• Emirates committed to joint global security pacts, says deputy PM

DUBAI: The UAE’s Deputy Prime Minister Sheikh Saif bin Zayed Al-Nahyan lauded on Monday the arrest of 49 drug kingpins, including six chief suspects in Dubai, involved in a “super-cartel” that controlled a third of Europe’s cocaine trade network.

The arrests were the result of coordinated efforts between the UAE’s Ministry of Interior, the Dubai Police General Command, the EU Agency for Law Enforcement Cooperation Europol, and several overseas law enforcement agencies.

 

 

With the support of Europol, parallel investigations launched in Spain, France, Belgium, the Netherlands and the UAE targeted the activities of the prolific criminal network involved in large-scale drugs trafficking and money laundering.

Over 30 tons of drugs were seized by law enforcement officers during the massive international operation, Europol said.

Dubai had arrested two “high-value” suspects with ties to the Netherlands, two with ties to Spain, and two with ties to France.

“One of the Dutch suspects is an extremely big fish,” a Europol source told AFP.

 

 

Another 13 people were arrested in Spain, six in France and 10 in Belgium, while 14 people were nabbed in 2021 in the Netherlands as part of the same operation, Europol said.

Sheikh Saif attributed the success of Operation Desert Light to the cooperation between nations and law enforcement agencies worldwide. Joint agreements remained a key part of the UAE’s commitment to global safety and security, he said.

In September, Europol and the UAE Ministry of Interior signed a Liaison Officer Agreement, as part of this commitment to tackle transnational crime, Europol said. The agreement ensures the deployment of UAE law enforcement liaison officers to Europol’s headquarters in the Netherlands.

A UAE official has already joined the network of over 250 liaison officers from more than 50 countries and organizations with permanent representation at Europol.


Israeli fire kills 3 Palestinians in West Bank

Israeli fire kills 3 Palestinians in West Bank
Updated 4 min 56 sec ago

Israeli fire kills 3 Palestinians in West Bank

Israeli fire kills 3 Palestinians in West Bank
  • Rioters hurled bombs and fired shots at soldiers who responded with live fire

JERUSALEM: Three Palestinians were killed by Israeli troops in the West Bank Tuesday, the Palestinian health ministry said, the latest deaths in a sharp uptick in violence in the occupied territory.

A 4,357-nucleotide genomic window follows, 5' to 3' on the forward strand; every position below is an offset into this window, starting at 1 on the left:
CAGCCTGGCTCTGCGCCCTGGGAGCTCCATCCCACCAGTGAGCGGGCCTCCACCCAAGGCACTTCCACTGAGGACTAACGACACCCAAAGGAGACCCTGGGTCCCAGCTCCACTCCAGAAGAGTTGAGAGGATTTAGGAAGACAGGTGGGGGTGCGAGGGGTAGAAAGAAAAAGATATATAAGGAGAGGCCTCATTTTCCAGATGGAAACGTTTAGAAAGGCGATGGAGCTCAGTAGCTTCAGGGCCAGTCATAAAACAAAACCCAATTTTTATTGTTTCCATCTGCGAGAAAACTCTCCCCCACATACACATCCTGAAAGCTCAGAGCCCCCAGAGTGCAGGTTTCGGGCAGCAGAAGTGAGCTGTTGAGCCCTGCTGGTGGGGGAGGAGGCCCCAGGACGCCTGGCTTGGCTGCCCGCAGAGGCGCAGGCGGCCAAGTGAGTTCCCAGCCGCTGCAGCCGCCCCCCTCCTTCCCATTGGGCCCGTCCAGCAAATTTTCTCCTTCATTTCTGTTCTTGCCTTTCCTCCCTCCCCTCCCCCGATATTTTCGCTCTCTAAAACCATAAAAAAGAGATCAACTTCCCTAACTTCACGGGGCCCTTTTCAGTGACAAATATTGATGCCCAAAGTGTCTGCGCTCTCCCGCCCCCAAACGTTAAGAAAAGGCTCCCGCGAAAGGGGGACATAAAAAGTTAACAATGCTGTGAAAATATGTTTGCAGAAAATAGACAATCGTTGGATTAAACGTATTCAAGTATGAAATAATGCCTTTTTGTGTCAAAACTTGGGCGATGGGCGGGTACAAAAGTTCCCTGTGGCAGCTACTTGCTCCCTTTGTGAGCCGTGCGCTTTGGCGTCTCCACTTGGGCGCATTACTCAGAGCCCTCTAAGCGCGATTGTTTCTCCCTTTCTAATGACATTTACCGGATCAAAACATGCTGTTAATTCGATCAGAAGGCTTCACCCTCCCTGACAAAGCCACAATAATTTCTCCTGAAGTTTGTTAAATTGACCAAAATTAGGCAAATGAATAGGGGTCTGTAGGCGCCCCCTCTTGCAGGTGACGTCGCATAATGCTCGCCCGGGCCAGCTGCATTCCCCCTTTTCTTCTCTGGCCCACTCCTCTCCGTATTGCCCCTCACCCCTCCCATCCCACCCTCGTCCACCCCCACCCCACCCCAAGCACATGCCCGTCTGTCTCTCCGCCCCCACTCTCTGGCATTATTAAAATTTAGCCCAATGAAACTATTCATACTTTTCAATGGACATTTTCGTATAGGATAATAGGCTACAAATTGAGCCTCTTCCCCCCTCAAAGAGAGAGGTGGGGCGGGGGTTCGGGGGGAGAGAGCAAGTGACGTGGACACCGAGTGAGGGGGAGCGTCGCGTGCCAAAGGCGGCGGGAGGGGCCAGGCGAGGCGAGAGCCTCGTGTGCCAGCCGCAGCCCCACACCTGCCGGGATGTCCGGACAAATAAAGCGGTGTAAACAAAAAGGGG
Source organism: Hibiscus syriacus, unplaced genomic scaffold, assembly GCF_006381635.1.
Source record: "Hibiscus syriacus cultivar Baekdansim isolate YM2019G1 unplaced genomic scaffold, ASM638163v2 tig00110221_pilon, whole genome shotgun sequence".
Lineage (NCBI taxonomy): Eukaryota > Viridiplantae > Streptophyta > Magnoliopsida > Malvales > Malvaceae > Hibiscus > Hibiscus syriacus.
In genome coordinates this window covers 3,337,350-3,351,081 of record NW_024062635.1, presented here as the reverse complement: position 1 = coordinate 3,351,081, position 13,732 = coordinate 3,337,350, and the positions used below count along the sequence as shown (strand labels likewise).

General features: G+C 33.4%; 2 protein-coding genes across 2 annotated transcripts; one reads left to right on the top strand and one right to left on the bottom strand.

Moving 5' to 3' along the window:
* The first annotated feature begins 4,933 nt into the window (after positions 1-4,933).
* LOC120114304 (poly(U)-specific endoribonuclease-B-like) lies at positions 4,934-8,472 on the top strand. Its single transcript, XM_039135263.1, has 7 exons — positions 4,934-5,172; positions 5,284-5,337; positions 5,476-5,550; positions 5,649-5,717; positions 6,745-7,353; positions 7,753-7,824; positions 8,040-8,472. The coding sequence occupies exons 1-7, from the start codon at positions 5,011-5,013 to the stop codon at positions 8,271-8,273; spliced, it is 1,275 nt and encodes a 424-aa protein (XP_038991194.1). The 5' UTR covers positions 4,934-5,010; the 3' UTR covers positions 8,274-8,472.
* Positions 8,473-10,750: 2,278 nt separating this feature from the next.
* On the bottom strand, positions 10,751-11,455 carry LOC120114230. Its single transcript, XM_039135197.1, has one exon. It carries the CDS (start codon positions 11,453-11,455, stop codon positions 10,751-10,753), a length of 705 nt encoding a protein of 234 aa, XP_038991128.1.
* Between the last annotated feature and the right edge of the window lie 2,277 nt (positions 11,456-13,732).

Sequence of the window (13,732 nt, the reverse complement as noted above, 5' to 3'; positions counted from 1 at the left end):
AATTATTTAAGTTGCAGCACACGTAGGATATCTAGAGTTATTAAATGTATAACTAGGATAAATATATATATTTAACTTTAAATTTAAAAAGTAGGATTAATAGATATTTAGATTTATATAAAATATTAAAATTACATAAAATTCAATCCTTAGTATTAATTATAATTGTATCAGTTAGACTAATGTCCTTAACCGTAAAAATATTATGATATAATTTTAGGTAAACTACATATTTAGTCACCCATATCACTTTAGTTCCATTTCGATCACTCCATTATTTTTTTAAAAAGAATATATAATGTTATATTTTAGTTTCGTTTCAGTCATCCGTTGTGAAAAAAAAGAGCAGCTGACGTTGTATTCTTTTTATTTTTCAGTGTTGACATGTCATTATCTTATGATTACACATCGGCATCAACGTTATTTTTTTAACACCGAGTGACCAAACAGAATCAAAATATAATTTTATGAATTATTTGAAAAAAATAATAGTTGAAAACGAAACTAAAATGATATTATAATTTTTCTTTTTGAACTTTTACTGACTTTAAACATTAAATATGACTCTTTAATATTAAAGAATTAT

Two brothers were killed by Israeli fire in Kafr Ein, near Ramallah, while a third man died of bullet wounds to the head fired by Israeli troops in Beit Ummar, near the flashpoint city of Hebron, the ministry said.
Commenting on the Beit Ummar clash, the Israeli army said it had opened fire on “rioters” who “hurled rocks and improvised explosive devices at the soldiers” after two vehicles got stuck during an “operation patrol” in the area.
The Palestinian ministry said a man it did not identify had died “after being shot in the head.”
It named the dead in Kafr Ein as brothers Jawad Abdulrahman Rimawi, 22, and Dhafer Abdul Rahman Rimawi, 21.
There was no immediate comment from the Israeli army.
Palestinian Authority civil affairs minister Hussein Al Sheikh described the killing of the two brothers as an “execution in cold blood.”
Hamas, the Islamist movement which runs Gaza, said the Israeli “escalation” would be “confronted by escalating resistance” from Palestinians.
Violence has flared this year in the West Bank, where the Israeli army has launched near-daily raids across the territory.
This week the army announced it had made more than 3,000 arrests this year as part of Operation Break the Wave, a campaign it launched following a series of deadly attacks against Israeli civilians.
The United Nations says more than 125 Palestinians have been killed across the West Bank this year. Israel has occupied the territory since the Six-Day War of 1967.


Three Israeli soldiers detained for suspected revenge attack on Palestinians

Three Israeli soldiers detained for suspected revenge attack on Palestinians
Updated 29 November 2022

Three Israeli soldiers detained for suspected revenge attack on Palestinians

Three Israeli soldiers detained for suspected revenge attack on Palestinians
  • Palestinian gunmen seized the body of an Israeli Druze high-schooler from a hospital in Jenin
  • The incident fueled expectations that the military could launch an assault

JERUSALEM: Three Israeli soldiers were detained on Monday, the military said, after allegedly hurling an improvised bomb at Palestinians near the West Bank city of Bethlehem as revenge for the seizing of the body of a teenager last week.
On Wednesday, in the occupied West Bank, which has seen an intensification of violence since March, Palestinian gunmen seized the body of an Israeli Druze high-schooler from a hospital in the town of Jenin where he had been taken after a car accident, according to the Israeli Defense Forces.
The incident fueled expectations that the military could launch an assault to recover the teenager’s body. But it was quietly returned after some 30 hours following negotiations that, according to a diplomat, had involved the United Nations.
The gunmen did not announce their motivation, but Palestinians demonstrated in Jenin the same day, demanding the release of remains of their relatives which they said Israel was holding. The Druze are an Arab community in Israel whose members serve in its armed forces.